Health Care Action in D.C.
July 2022 - Congress is racing to pass health care legislation (“health care-only” reconciliation bill) before its August recess. The bill would help reel in prescription drug costs and extend much-needed health insurance premium subsidies for people who buy health insurance in the exchanges, such as Connecticut’s Access Health CT.
Please call Senator Blumenthal and Senator Murphy today. Urge them to pass this legislation.
Read Universal’s letter to Senators Blumenthal and Murphy (below).
Read more about why premium subsidies are important: Health Premiums Will Rise Steeply for Millions if Rescue Plan Tax Credits Expire | Center on Budget and Policy Priorities (cbpp.org)
Read more about reeling in prescription drug prices: 2022-85_ReducingRxCosts-Update.pdf (familiesusa.org)
July 15, 2022
The Honorable Richard Blumenthal
The Honorable Christopher Murphy
United States Senate
Hart Senate Office Building
Washington, DC 20510
Dear Senators Blumenthal and Murphy:
Thank you for continuing to prioritize access to quality, affordable, equitable health care through your work in the United States Senate. I am writing on behalf of Universal Health Care Foundation of Connecticut regarding the urgent need to address two health care issues through budget reconciliation: enhanced premium tax credits and prescription drug affordability. Because time is of the essence, we hope that Congress will act prior to the August recess.
Enhanced Premium Tax Credits
It is crucial that the enhanced premium tax credits funded via the American Rescue Plan (ARPA) be made permanent. Residents who purchase their coverage through Connecticut’s marketplace, Access Health CT, rely on those credits to afford coverage. Right now, these vital subsidies are set to expire at the end of this year. A presentation at the June Access Health CT board meeting estimated that 21,000 enrollees will lose their subsidies entirely, if this program is not continued. Tens of thousands more will have their subsidies reduced.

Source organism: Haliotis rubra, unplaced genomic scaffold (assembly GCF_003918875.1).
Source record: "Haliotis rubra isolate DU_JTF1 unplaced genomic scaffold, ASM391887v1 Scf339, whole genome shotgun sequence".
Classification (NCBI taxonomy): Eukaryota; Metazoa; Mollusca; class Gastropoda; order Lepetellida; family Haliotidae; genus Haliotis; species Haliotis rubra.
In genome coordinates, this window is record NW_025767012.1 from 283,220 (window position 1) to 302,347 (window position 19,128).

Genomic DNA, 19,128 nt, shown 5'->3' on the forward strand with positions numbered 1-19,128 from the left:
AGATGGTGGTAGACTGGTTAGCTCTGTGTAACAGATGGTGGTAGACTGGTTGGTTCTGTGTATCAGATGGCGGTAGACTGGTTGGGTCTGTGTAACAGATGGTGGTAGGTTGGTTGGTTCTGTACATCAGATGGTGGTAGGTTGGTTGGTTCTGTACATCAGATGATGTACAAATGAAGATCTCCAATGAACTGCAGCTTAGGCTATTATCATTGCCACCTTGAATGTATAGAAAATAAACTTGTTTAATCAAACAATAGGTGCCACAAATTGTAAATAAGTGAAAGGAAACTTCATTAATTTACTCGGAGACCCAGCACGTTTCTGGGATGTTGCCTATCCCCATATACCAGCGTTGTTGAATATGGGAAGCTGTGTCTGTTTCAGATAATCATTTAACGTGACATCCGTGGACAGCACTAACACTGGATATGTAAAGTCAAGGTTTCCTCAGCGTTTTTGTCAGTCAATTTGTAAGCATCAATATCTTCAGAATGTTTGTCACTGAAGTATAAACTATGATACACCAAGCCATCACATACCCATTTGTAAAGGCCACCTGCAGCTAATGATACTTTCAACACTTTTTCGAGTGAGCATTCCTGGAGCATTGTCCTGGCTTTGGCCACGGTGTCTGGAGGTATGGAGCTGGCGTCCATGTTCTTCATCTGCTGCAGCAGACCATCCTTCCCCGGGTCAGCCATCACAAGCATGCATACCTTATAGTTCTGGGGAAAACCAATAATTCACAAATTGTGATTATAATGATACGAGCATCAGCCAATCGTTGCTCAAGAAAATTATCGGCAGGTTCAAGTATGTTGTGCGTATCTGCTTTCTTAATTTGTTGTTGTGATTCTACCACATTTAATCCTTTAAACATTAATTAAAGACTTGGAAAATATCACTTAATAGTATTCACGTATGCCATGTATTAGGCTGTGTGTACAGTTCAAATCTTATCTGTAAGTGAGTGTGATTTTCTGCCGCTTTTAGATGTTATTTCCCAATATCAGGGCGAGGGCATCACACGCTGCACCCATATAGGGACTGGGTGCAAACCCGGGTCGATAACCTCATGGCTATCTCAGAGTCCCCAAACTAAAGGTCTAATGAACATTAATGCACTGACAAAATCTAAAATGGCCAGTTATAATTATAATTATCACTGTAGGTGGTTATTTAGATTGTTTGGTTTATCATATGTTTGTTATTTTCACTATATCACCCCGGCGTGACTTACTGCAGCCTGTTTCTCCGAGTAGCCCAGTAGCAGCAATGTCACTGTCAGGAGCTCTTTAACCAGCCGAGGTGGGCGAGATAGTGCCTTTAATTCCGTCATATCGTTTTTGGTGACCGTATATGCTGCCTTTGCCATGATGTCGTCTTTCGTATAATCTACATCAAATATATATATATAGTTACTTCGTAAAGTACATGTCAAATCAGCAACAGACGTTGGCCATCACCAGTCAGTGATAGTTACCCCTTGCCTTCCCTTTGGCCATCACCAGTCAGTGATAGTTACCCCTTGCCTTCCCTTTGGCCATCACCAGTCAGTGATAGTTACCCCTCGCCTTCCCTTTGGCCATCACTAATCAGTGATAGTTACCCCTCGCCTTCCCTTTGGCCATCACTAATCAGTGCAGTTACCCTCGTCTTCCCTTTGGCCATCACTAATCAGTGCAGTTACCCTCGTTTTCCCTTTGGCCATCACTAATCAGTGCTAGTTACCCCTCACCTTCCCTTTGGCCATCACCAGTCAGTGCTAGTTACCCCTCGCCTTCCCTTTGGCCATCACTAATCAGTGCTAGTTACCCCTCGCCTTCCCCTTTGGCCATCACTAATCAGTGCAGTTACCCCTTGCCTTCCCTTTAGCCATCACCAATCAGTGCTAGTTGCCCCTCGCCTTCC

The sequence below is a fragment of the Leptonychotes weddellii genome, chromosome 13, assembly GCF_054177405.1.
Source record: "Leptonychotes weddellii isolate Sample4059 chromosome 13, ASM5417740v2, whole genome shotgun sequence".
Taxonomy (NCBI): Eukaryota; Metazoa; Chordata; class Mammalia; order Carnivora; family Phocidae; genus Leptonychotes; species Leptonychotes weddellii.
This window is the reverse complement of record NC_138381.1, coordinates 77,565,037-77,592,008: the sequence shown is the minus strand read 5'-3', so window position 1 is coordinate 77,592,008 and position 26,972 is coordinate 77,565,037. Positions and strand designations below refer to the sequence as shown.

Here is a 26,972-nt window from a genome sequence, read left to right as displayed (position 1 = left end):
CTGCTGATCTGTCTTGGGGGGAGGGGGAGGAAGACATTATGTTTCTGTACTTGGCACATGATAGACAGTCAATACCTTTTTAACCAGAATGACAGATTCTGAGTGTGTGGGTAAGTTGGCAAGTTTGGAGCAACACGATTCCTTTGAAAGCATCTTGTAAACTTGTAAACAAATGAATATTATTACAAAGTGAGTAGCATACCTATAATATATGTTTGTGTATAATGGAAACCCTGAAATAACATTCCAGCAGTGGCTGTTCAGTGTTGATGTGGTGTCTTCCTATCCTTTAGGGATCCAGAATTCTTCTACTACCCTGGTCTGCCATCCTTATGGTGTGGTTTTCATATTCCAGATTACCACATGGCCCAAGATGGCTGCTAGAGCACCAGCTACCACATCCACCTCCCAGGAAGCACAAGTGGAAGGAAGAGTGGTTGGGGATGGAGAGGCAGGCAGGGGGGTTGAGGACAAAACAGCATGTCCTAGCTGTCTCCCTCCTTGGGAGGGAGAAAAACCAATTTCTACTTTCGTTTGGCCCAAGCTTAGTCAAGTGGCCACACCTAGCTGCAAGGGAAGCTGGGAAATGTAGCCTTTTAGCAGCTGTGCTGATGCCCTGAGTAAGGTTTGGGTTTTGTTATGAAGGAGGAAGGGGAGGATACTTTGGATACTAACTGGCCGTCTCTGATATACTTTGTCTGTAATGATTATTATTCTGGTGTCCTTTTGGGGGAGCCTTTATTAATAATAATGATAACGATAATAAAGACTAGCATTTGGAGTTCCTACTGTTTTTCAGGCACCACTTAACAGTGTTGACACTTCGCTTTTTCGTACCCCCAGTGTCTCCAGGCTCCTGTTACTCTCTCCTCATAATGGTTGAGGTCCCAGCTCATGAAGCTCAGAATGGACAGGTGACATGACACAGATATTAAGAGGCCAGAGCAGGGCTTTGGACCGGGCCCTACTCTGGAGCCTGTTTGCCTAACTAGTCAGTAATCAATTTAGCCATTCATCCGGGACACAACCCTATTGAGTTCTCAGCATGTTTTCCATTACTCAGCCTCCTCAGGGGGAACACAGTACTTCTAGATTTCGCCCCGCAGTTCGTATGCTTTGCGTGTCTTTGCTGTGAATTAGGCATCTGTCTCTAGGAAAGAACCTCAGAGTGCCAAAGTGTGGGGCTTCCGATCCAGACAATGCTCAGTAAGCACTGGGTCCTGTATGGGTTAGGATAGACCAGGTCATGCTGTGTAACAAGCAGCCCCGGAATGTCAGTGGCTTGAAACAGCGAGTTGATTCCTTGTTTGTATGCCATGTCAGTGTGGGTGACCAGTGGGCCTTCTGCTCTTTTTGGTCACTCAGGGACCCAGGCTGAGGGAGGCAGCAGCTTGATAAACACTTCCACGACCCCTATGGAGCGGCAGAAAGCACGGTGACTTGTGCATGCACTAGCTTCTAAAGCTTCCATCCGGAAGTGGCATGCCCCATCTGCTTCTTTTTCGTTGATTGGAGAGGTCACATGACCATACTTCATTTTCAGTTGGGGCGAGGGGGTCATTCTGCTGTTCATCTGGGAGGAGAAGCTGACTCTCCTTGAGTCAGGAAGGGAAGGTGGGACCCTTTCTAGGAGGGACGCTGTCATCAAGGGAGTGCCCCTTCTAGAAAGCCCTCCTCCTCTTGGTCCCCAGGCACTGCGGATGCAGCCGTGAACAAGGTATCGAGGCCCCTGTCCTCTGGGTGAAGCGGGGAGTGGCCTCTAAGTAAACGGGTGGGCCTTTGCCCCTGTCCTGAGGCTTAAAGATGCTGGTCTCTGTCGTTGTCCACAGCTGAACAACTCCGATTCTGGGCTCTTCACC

In fact, our state is standing up a new program, Covered Connecticut, that is relying on one aspect of the ARPA subsidies – zero-dollar coverage for those with incomes under 150% of the Federal Poverty Level (FPL). Covered Connecticut uses state funds to extend zero-dollar coverage to people with incomes up to 175% FPL. If the foundational federal funding of those up to 150% FPL is lost, that will be a serious, unanticipated hit to the state budget. Or the state may feel forced to pull back on the commitment to provide financial assistance to these extremely low-income enrollees.
The loss of the enhanced premium tax credits will surely lead to an increase in the number of uninsured in Connecticut and put affordability strains on many more residents, during a time when the cost of other essentials such as housing, food, and gas has risen significantly. Meanwhile, health insurance rate requests were just filed with the Connecticut Department of Insurance. The insurer that covers the majority of people through Access Health CT has requested a rate increase of 24%. With open enrollment fast approaching, it is urgent that Congress act as soon as possible to shore up this vital support for Connecticut families.
Prescription Drug Affordability
It is gratifying to see that at least the prescription drug package for the reconciliation bill is moving forward. We support key parts of the legislation, including Medicare price negotiation, out-of- pocket protections for Medicare recipients and inflation rebates when price increases are too high. However, we were disappointed to see that previously agreed-upon essential provisions specific to insulin pricing and out-of-pocket costs were removed from the latest draft. We urge the inclusion of insulin price negotiation and out-of-pocket protections that previously received overwhelming support.
While we continue to work on prescription drug affordability here in Connecticut, there is only so much that can be done at the state level. That is why it is so important that the federal government finally make progress on prescription drug affordability, by addressing both prices and out-of-pocket costs. While so much more needs to get done on this issue, this legislation would be an important first step.
Thank you, again, for your continued advocacy on behalf of the people of Connecticut. I know you will do what you can, so that these two key health access and affordability priorities move forward as expeditiously as possible.
Frances G. Padilla